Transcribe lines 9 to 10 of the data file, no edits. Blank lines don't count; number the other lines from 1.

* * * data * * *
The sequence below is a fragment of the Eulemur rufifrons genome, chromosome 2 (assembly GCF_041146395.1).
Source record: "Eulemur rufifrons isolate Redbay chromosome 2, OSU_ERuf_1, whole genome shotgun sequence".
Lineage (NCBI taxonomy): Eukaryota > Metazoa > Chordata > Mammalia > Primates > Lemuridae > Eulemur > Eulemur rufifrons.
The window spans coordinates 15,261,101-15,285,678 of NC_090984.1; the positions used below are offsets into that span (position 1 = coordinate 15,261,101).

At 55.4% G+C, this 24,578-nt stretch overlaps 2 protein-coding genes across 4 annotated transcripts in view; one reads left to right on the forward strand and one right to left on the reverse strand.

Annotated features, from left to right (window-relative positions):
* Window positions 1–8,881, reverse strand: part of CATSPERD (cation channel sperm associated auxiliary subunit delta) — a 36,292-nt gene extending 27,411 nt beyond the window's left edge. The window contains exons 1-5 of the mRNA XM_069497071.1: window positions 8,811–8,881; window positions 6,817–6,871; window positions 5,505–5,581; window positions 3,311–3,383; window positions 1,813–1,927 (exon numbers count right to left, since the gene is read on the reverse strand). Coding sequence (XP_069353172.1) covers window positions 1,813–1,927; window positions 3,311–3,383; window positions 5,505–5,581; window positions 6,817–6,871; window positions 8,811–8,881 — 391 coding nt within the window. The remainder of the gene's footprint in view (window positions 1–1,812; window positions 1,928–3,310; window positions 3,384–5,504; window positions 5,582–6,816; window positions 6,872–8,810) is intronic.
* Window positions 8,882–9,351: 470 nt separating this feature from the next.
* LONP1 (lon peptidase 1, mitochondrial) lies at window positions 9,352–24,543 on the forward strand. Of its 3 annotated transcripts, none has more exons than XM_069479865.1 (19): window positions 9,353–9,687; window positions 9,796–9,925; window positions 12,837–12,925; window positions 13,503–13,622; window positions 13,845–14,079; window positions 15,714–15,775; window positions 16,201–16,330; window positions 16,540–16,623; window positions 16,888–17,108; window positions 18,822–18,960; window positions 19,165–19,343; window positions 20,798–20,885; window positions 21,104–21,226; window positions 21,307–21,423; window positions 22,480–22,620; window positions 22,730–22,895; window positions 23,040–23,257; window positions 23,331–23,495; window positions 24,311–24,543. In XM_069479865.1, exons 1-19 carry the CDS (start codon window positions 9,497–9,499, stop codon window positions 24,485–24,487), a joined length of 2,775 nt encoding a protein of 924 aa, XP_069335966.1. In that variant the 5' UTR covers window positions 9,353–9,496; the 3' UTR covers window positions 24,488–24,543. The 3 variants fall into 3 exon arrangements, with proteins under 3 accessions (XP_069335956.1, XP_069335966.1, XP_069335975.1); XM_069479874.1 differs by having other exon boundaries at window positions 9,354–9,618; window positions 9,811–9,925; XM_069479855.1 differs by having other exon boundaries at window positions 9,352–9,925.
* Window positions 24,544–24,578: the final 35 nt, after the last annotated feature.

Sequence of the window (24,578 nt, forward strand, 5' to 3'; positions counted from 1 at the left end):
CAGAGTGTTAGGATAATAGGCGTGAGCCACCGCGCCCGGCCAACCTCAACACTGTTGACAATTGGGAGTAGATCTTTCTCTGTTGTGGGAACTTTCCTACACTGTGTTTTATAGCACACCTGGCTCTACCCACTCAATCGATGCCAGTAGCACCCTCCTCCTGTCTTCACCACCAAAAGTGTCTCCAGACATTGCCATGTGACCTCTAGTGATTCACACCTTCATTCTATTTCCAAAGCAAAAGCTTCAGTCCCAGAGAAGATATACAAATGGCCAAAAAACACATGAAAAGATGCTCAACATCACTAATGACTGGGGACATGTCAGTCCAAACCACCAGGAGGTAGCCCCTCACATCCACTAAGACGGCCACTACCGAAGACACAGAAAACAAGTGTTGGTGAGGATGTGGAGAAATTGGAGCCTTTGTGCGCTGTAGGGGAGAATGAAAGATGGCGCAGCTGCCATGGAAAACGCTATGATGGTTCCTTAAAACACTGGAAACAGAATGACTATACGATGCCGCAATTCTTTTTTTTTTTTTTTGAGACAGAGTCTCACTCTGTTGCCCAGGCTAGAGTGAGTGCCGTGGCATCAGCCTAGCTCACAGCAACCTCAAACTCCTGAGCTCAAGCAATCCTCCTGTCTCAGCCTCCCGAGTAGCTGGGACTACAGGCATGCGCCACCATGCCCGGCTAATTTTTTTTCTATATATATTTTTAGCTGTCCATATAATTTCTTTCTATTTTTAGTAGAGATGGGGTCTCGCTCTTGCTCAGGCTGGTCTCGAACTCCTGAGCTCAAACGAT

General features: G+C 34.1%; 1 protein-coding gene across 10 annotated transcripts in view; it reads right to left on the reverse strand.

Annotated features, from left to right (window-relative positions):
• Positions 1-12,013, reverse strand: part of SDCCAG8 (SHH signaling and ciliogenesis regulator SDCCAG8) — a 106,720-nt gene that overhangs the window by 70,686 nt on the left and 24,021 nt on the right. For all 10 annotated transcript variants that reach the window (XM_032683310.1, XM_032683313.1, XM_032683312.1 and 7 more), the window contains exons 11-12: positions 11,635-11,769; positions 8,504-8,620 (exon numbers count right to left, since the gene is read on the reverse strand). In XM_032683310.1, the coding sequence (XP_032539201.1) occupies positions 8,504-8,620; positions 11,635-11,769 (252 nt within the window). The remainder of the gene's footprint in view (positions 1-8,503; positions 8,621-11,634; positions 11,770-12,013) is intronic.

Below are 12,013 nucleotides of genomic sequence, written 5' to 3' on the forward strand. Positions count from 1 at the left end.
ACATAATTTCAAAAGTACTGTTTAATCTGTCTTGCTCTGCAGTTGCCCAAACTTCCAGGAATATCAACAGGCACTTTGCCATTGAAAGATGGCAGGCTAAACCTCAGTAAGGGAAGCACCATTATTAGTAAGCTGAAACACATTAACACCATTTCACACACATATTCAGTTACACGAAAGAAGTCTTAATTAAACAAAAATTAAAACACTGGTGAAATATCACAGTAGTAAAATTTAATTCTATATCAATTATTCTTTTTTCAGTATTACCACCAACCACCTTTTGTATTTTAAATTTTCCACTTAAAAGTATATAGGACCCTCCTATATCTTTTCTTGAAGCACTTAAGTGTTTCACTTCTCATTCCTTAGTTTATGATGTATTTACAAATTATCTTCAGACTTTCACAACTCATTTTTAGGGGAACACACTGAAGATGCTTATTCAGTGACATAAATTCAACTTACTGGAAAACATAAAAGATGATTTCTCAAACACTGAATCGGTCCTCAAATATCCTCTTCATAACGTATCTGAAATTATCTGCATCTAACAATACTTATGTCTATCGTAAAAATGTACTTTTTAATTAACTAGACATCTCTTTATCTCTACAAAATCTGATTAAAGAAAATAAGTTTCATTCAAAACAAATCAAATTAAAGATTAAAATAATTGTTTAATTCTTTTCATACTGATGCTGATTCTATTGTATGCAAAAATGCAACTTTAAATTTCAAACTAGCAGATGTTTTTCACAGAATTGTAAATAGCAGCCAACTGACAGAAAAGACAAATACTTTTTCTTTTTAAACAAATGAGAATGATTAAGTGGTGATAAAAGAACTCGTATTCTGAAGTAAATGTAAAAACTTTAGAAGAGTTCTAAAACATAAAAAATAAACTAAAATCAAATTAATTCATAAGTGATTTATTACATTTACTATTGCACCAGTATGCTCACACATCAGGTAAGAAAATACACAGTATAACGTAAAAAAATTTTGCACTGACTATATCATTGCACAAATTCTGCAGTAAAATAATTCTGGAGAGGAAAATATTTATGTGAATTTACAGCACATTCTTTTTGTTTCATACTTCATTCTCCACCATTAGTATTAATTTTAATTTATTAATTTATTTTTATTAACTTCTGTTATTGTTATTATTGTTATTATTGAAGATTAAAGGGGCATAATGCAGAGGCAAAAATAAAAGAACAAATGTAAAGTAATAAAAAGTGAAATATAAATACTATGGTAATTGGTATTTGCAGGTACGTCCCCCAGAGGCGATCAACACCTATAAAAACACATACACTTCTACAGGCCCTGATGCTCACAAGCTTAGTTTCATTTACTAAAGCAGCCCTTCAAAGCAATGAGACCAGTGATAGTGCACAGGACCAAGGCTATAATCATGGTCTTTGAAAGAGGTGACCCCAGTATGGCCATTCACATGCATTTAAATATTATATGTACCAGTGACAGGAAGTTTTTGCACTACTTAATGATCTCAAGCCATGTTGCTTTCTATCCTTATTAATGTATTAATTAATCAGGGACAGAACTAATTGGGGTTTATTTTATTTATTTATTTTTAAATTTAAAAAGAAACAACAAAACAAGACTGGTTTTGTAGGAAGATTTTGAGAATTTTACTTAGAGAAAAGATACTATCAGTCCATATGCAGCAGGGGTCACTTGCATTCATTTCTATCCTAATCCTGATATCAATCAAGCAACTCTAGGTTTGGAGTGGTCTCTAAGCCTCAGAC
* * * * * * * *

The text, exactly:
* LONP1 (lon peptidase 1, mitochondrial) lies at window positions 9,352–24,543 on the forward strand. Of its 3 annotated transcripts, none has more exons than XM_069479865.1 (19): window positions 9,353–9,687; window positions 9,796–9,925; window positions 12,837–12,925; window positions 13,503–13,622; window positions 13,845–14,079; window positions 15,714–15,775; window positions 16,201–16,330; window positions 16,540–16,623; window positions 16,888–17,108; window positions 18,822–18,960; window positions 19,165–19,343; window positions 20,798–20,885; window positions 21,104–21,226; window positions 21,307–21,423; window positions 22,480–22,620; window positions 22,730–22,895; window positions 23,040–23,257; window positions 23,331–23,495; window positions 24,311–24,543. In XM_069479865.1, exons 1-19 carry the CDS (start codon window positions 9,497–9,499, stop codon window positions 24,485–24,487), a joined length of 2,775 nt encoding a protein of 924 aa, XP_069335966.1. In that variant the 5' UTR covers window positions 9,353–9,496; the 3' UTR covers window positions 24,488–24,543. The 3 variants fall into 3 exon arrangements, with proteins under 3 accessions (XP_069335956.1, XP_069335966.1, XP_069335975.1); XM_069479874.1 differs by having other exon boundaries at window positions 9,354–9,618; window positions 9,811–9,925; XM_069479855.1 differs by having other exon boundaries at window positions 9,352–9,925.
* Window positions 24,544–24,578: the final 35 nt, after the last annotated feature.